Over the weekend, the People’s Bank of China (PBOC) cut the forex risk reserve ratio for forward contracts — from 20% to zero, according to a central bank statement. Banks used to hold 20% of sales for some currency forward contracts, which essentially lock in the exchange rate for the sale of a currency on a future date. They no longer have to do so.
The central bank move appeared to be aimed at stabilizing the Chinese currency, also referred to as the renminbi (RMB). As of last week, the onshore yuan — which is traded on the mainland — has surged some 6.6% since May to around 6.69 against the dollar. Last Friday, the currency rallied around 1.4%.
This move also indicates that perhaps the central bank is giving onshore corporations the option of a hedge against “any sort of dollar strength that can happen on the back of any sort of uncertainty that will be coming up in the next one and a half months,” Garg told CNBC’s “Street Signs” on Monday.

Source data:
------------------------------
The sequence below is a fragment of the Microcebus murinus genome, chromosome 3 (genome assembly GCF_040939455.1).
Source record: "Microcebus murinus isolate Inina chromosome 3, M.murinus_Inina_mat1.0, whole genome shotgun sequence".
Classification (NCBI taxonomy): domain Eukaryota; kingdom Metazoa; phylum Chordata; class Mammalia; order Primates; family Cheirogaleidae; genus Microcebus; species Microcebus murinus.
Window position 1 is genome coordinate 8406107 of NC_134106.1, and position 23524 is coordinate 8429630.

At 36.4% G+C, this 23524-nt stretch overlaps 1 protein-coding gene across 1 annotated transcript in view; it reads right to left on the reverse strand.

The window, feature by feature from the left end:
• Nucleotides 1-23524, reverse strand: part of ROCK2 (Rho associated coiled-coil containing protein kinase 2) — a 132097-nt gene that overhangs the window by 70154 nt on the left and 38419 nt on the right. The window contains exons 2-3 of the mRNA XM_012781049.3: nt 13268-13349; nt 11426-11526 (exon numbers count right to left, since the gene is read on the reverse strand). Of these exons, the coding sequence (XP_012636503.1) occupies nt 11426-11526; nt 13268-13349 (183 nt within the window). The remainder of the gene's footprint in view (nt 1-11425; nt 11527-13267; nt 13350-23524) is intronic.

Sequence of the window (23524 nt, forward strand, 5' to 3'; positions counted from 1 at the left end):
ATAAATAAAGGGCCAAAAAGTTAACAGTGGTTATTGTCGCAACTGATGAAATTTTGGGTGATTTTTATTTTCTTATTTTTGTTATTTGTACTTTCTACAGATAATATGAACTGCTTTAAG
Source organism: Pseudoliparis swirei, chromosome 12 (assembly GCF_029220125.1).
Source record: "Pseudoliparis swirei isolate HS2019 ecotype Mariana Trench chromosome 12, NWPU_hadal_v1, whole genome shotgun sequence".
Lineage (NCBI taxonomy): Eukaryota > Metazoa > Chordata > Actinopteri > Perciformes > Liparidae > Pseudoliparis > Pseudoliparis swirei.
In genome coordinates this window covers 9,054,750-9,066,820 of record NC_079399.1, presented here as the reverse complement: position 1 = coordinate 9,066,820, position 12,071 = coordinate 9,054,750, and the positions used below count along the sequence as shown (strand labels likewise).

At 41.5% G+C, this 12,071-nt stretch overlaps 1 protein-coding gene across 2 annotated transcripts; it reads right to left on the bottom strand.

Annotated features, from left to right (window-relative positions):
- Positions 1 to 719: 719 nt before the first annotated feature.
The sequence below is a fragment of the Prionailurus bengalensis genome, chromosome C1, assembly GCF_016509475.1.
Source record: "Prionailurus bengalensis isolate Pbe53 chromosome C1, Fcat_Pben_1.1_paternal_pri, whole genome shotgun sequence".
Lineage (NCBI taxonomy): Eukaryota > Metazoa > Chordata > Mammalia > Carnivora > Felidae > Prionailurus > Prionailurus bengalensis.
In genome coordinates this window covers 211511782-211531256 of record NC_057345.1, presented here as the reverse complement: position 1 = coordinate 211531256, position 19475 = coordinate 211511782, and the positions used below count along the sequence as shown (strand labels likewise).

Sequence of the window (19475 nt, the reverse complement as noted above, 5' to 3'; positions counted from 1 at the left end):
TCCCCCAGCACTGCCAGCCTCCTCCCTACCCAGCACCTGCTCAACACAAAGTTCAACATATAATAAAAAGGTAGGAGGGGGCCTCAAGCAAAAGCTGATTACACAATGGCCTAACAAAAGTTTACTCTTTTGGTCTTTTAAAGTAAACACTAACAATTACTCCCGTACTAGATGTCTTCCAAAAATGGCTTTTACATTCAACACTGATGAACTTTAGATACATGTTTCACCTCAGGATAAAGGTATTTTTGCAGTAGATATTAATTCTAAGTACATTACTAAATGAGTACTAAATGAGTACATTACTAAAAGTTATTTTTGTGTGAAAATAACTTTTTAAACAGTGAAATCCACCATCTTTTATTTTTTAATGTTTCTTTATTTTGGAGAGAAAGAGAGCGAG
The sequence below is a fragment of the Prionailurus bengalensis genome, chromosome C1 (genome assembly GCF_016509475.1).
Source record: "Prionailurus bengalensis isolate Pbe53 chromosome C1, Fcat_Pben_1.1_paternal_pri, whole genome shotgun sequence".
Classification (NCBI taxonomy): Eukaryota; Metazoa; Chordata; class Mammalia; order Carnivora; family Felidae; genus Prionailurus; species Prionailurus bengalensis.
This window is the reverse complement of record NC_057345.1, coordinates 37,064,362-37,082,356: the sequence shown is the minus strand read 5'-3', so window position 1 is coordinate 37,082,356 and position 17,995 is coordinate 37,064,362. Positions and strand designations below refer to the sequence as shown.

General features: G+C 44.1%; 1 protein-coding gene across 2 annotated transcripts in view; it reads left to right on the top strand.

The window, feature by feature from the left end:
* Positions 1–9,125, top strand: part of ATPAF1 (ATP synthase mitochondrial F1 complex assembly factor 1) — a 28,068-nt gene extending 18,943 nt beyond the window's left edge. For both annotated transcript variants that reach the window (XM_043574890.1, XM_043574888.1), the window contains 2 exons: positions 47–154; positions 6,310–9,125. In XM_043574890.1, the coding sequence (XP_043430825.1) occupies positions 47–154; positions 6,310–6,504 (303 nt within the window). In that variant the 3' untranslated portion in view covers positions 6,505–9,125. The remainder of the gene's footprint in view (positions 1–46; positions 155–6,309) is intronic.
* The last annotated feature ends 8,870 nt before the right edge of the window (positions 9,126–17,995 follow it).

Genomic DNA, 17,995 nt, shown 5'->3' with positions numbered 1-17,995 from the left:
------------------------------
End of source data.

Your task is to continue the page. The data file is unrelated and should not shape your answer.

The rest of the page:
While the U.S. Federal Reserve has cut rates and indicated they will stay near zero for years, China’s central bank has reversed the bulk of the decline in short-term rates – meaning that Chinese treasury yields are set to be above that of other major markets. That could draw investors to Chinese government bonds, leading to an inflow into the yuan — hence boding well for the exchange rate.
On Monday morning, the onshore yuan weakened from last Friday’s surge to above the 6.7 level again.